It is important to note that naltrexone patients that have quit opioid use will have a lower tolerance to opioids. In the event of a relapse, even a lower dose of opioids than the person is used to can lead to a fatal opioid overdose.

Wondering If Naltrexone Can Help You or a Family Member?

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Kent S. Hoffman, D.O. is a founder of Addiction HelpReviewed by:Kent S. Hoffman, D.O.

Chief Medical Officer & Co-Founder

  • Fact-Checked
  • Editor

Kent S. Hoffman, D.O. has been an expert in addiction medicine for more than 15 years. In addition to managing a successful family medical practice, Dr. Hoffman is board certified in addiction medicine by the American Osteopathic Academy of Addiction Medicine (AOAAM). Dr. Hoffman has successfully treated hundreds of patients battling addiction. Dr. Hoffman is the Co-Founder and Chief Medical Officer of and ensures the website’s medical content and messaging quality.

Jessica Miller is the Content Manager of Addiction HelpWritten by:

Editorial Director

Jessica Miller is the Editorial Director of Addiction Help. Jessica graduated from the University of South Florida (USF) with an English degree and combines her writing expertise and passion for helping others to deliver reliable information to those impacted by addiction. Informed by her personal journey to recovery and support of loved ones in sobriety, Jessica's empathetic and authentic approach resonates deeply with the Addiction Help community.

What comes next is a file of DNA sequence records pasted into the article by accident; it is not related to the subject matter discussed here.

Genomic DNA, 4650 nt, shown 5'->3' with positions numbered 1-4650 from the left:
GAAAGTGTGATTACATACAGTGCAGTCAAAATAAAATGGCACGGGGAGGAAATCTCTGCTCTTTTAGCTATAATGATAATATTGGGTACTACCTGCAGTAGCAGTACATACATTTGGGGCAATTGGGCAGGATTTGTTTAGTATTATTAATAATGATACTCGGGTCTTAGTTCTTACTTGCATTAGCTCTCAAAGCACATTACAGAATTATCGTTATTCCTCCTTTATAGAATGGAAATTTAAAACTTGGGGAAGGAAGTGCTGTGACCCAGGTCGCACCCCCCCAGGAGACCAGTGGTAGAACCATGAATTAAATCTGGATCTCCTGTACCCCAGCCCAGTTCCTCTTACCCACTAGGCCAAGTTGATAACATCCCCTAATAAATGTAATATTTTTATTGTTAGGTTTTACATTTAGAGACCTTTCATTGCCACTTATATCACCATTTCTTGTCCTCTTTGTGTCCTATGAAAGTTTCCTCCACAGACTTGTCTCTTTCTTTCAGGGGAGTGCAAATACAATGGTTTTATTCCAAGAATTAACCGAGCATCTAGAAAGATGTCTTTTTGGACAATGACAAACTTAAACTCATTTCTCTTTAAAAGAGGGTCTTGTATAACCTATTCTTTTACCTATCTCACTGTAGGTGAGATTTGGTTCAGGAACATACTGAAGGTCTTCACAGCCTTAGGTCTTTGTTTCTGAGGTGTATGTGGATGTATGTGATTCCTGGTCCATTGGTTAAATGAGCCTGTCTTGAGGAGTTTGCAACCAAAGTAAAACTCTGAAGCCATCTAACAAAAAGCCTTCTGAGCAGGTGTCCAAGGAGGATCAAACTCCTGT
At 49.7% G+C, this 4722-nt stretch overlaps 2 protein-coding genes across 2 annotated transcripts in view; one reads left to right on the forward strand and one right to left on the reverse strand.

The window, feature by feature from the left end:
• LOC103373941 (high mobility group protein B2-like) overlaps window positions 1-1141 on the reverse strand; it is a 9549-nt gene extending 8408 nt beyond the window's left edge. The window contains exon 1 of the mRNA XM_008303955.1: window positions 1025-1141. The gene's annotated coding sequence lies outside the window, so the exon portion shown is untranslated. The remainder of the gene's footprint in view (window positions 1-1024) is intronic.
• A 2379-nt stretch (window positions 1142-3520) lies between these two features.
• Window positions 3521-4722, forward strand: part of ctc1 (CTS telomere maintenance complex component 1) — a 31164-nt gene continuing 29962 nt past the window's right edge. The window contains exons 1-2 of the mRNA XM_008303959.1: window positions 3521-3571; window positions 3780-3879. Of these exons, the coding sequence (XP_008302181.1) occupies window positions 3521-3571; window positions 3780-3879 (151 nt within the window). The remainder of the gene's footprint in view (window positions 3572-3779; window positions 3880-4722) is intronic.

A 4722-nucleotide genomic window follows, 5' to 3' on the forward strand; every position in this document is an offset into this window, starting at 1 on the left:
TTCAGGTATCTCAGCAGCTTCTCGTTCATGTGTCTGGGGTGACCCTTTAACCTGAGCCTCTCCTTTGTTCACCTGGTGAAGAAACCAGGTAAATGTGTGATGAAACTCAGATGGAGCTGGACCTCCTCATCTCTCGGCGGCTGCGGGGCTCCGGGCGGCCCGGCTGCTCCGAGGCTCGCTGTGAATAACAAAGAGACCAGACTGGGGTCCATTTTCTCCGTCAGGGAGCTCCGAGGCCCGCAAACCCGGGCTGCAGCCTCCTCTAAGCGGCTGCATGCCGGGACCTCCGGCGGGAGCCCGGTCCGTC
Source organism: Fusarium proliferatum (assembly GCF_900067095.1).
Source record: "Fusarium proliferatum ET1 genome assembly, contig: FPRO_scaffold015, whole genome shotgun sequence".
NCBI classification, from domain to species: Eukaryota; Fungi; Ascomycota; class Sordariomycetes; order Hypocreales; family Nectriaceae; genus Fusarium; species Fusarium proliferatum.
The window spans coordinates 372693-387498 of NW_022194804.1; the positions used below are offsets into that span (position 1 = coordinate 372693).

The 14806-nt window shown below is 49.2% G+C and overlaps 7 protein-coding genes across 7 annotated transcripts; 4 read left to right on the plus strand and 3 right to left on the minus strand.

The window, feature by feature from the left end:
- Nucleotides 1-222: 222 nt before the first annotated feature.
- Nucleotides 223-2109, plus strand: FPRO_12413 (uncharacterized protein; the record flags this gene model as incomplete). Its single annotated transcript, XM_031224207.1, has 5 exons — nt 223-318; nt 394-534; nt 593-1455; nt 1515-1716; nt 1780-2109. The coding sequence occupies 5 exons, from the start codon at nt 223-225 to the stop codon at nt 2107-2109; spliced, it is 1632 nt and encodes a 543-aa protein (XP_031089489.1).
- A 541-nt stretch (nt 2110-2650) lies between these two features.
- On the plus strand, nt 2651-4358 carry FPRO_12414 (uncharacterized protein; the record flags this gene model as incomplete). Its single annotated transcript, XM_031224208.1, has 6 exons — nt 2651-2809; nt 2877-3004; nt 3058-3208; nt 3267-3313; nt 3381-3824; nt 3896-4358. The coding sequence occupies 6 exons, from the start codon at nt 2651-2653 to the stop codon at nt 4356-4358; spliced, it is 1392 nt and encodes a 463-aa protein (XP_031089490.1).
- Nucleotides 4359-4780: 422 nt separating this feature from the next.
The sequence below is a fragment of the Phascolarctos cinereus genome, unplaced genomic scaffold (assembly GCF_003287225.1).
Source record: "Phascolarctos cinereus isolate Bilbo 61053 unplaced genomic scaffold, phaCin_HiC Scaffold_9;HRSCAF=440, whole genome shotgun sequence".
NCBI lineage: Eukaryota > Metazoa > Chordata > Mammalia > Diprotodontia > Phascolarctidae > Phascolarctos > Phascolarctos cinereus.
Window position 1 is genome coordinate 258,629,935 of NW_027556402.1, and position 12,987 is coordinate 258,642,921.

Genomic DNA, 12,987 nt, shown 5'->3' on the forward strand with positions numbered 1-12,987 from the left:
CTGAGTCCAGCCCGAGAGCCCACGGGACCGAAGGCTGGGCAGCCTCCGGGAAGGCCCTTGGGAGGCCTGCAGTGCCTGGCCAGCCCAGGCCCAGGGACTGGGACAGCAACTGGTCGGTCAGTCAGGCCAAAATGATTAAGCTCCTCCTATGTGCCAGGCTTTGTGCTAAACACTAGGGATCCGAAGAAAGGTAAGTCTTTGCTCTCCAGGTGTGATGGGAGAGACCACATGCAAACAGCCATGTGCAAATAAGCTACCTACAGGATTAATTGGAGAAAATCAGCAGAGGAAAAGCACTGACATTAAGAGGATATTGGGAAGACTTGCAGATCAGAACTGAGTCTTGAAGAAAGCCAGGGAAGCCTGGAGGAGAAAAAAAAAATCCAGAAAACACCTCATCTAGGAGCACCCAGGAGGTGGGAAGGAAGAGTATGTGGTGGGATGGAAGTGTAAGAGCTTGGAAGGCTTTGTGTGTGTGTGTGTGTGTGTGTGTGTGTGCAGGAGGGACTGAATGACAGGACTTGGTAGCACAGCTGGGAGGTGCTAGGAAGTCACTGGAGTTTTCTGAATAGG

1. Medication-assisted treatment (MAT). SAMHSA. (n.d.). Retrieved March 30, 2022, from

  2. Naltrexone. SAMHSA. (n.d.). Retrieved March 31, 2022, from

  3. Office of the Assistant Secretary for Health (OASH). (2021, December 29). HHS expands access to treatment for opioid use disorder. Retrieved March 30, 2022, from

  4. Substance Abuse and Mental Health Services Administration. Medications for Opioid Use Disorder. Treatment Improvement Protocol (TIP) Series 63 Publication No. PEP21-02-01-002. Rockville, MD: Substance Abuse and Mental Health Services Administration, 2021. Retrieved March 31, 2022, from